Ben Kim with Maximum PC has written a very general article on How to Start a Podcast. While he focuses on a DIY approach, don’t forget that we can help with the production side including podcast recording, podcast editing and embedding meta tags into the final MP3 file. Give it a read below.
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The ABCs of Podcasting
Car rides and long commutes have been mitigated by the immense popularity of podcasts. What’s great about podcasts, unlike radio, is that they’re largely democratic endeavors. Anyone and everyone is free to record, edit, and publish their own podcasts.
In an effort to help out any aspiring podcasters out there, we’ve decided to outline the process in a guide. Now’s probably a good time to plug our kickass No BS Podcast, because it’ll act as our benchmark for what we’re trying to accomplish. We can’t guarantee that your podcast will be the next Serial, but we’ll teach you how to get your finished product out to the masses.
Planning the Podcast
The first thing you’ll want are some compelling talking points. What’s your podcast going to be about? Will you talk about a specific game or community? Brainstorm some ideas and try to avoid direct overlap with existing podcasts.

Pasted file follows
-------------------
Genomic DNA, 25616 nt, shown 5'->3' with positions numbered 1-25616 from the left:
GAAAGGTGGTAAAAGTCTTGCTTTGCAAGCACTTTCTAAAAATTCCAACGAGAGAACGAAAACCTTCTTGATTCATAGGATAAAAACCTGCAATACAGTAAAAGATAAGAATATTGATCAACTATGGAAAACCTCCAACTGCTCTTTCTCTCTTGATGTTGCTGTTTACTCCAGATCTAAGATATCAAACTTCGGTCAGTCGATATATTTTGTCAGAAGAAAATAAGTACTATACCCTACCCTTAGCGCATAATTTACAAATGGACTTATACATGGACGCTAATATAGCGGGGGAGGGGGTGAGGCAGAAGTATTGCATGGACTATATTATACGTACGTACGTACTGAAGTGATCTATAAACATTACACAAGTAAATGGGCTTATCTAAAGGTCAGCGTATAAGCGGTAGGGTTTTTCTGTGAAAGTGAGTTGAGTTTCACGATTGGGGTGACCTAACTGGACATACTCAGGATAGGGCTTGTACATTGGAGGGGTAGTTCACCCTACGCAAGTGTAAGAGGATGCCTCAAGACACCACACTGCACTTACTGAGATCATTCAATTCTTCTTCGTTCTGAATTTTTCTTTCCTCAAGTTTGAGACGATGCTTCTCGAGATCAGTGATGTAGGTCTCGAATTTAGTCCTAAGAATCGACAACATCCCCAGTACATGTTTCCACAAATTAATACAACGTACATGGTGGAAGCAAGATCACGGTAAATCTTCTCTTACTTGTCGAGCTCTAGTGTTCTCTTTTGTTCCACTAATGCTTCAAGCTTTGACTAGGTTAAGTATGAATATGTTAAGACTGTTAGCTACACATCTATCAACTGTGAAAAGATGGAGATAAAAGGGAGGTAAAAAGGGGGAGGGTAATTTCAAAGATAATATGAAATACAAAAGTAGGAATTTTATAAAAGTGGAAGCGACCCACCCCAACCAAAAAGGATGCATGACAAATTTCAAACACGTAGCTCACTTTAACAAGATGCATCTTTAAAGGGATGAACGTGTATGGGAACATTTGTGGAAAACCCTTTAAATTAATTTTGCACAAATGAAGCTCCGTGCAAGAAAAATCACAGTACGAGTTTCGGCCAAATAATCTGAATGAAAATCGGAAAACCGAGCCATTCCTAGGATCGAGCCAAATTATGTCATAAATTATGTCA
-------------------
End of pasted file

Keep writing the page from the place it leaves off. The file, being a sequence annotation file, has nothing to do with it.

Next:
Once you have a great idea in hand, you’ll need to gather up some people to talk about it. Friends and close colleagues work best because you’ll want to do everything you can to avoid awkward silences and people talking over each other. Podcast listeners tune in to be a part of the discussion—despite the lack of actual input. Try to find participants that have good chemistry to keep things conversational.
Set up a date and time to record your first episode and then get cracking on some rudimentary show notes. You want to establish a basic outline (and some specific details) of what you and your guests will be discussing on each episode of the podcast. Think of this as a sort of script that guides you through the show, but don’t read from it verbatim. The show notes can also be published alongside your podcast as a visual guide for listeners with links to specific products or websites mentioned during the show.
Recording the Show
Now that you’ve got everything ready—speakers, show notes, and talking points—you should be good to sit down and actually record your show. For a professional production, you’d probably want a microphone for each person hooked up to a mixer, but for amateurs it’s easier and cheaper to go with one quality microphone.
…(Continue reading the full article here: How to Start a Podcast) (Editor: we apologize, this article seems to have been taken down by the owner.)